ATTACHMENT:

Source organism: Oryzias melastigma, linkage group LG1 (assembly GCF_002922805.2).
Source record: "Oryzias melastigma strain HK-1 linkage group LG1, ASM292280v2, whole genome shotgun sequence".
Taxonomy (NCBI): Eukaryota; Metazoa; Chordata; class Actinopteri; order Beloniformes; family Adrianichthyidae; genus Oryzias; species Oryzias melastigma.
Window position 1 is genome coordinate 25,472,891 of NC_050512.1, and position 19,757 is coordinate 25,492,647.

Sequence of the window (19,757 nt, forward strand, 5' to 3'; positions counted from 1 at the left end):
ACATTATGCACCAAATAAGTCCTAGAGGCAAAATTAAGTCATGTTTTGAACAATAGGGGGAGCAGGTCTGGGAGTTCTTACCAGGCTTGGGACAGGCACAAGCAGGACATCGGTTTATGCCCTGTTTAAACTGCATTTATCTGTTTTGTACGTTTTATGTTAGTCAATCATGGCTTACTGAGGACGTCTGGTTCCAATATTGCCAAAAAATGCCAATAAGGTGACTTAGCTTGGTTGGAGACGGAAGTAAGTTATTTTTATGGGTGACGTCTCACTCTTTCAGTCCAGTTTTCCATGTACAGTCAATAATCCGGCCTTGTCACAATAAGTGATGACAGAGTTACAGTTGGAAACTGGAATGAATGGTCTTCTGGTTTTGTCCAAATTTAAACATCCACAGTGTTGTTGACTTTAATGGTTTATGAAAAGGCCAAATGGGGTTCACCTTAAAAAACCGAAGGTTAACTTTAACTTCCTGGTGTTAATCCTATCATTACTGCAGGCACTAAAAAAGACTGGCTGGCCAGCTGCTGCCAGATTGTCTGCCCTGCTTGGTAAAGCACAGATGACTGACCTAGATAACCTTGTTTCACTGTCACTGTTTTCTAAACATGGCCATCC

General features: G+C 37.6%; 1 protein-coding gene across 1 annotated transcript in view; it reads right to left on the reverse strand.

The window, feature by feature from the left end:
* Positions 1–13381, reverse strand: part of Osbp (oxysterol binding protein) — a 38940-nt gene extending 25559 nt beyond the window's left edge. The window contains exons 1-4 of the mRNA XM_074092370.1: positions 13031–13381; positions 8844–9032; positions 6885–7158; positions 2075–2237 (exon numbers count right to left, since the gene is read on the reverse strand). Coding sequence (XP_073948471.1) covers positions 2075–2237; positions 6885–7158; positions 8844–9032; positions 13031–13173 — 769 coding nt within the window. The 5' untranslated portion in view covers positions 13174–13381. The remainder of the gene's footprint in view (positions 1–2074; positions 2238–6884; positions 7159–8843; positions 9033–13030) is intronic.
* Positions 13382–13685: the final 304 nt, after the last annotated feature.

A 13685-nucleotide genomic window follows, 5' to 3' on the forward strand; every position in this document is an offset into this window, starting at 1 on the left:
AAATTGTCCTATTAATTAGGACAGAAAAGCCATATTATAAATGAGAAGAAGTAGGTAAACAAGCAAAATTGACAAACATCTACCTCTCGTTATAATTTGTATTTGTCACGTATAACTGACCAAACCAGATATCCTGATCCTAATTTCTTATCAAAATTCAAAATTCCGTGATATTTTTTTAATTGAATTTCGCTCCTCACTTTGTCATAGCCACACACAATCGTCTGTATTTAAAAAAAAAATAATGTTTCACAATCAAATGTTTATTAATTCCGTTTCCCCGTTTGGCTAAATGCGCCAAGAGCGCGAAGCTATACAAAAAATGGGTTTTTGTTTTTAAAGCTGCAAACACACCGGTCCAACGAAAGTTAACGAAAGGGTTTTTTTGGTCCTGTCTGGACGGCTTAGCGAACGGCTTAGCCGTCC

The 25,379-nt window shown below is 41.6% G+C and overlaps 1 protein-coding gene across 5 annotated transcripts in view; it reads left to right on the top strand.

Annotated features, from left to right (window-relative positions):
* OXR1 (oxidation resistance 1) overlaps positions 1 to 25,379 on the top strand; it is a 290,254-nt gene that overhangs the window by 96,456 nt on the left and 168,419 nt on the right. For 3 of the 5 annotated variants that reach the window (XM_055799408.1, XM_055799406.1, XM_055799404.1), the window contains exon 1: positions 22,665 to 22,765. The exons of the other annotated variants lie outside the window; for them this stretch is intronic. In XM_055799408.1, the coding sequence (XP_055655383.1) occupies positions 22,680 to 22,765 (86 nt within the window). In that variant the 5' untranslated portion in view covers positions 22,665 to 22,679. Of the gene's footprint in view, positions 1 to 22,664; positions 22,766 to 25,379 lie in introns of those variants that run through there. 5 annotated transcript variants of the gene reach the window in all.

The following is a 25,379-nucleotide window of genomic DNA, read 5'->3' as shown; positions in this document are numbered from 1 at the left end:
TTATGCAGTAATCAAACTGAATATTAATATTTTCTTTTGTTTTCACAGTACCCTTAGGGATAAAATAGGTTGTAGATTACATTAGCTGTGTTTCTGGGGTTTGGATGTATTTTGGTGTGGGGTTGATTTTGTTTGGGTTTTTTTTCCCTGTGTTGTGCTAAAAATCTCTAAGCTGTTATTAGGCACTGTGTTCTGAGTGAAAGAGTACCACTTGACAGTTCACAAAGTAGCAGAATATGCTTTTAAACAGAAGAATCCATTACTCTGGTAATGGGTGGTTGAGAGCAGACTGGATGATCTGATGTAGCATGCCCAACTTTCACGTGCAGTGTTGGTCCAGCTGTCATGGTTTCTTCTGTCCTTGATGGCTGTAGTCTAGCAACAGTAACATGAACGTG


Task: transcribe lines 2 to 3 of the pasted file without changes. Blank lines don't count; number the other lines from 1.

Source record: "Oryzias melastigma strain HK-1 linkage group LG1, ASM292280v2, whole genome shotgun sequence".
Taxonomy (NCBI): Eukaryota; Metazoa; Chordata; class Actinopteri; order Beloniformes; family Adrianichthyidae; genus Oryzias; species Oryzias melastigma.